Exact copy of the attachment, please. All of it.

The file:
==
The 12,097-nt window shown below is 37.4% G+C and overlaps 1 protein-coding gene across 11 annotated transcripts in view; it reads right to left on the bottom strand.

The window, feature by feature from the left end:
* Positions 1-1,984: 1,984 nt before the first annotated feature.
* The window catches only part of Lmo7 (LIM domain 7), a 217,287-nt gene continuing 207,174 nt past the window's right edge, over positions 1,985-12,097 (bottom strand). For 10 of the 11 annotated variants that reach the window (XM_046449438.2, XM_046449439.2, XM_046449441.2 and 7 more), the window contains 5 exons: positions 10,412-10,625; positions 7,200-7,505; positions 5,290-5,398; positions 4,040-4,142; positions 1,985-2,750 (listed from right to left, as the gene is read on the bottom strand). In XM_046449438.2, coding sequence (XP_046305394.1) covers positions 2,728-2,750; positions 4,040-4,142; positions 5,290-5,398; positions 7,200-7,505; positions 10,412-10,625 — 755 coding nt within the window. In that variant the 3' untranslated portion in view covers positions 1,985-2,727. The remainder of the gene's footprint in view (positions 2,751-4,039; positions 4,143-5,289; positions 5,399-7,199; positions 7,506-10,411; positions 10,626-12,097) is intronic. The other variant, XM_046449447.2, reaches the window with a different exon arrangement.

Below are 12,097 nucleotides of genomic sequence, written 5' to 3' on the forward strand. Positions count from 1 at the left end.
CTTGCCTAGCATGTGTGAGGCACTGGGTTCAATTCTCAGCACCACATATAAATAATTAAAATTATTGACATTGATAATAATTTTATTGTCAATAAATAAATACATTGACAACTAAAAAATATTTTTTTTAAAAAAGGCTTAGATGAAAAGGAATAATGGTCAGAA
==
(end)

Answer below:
The 12,097-nt window shown below is 37.4% G+C and overlaps 1 protein-coding gene across 11 annotated transcripts in view; it reads right to left on the bottom strand.

The window, feature by feature from the left end:
* Positions 1-1,984: 1,984 nt before the first annotated feature.
* The window catches only part of Lmo7 (LIM domain 7), a 217,287-nt gene continuing 207,174 nt past the window's right edge, over positions 1,985-12,097 (bottom strand). For 10 of the 11 annotated variants that reach the window (XM_046449438.2, XM_046449439.2, XM_046449441.2 and 7 more), the window contains 5 exons: positions 10,412-10,625; positions 7,200-7,505; positions 5,290-5,398; positions 4,040-4,142; positions 1,985-2,750 (listed from right to left, as the gene is read on the bottom strand). In XM_046449438.2, coding sequence (XP_046305394.1) covers positions 2,728-2,750; positions 4,040-4,142; positions 5,290-5,398; positions 7,200-7,505; positions 10,412-10,625 — 755 coding nt within the window. In that variant the 3' untranslated portion in view covers positions 1,985-2,727. The remainder of the gene's footprint in view (positions 2,751-4,039; positions 4,143-5,289; positions 5,399-7,199; positions 7,506-10,411; positions 10,626-12,097) is intronic. The other variant, XM_046449447.2, reaches the window with a different exon arrangement.

Below are 12,097 nucleotides of genomic sequence, written 5' to 3' on the forward strand. Positions count from 1 at the left end.
CTTGCCTAGCATGTGTGAGGCACTGGGTTCAATTCTCAGCACCACATATAAATAATTAAAATTATTGACATTGATAATAATTTTATTGTCAATAAATAAATACATTGACAACTAAAAAATATTTTTTTTAAAAAAGGCTTAGATGAAAAGGAATAATGGTCAGAA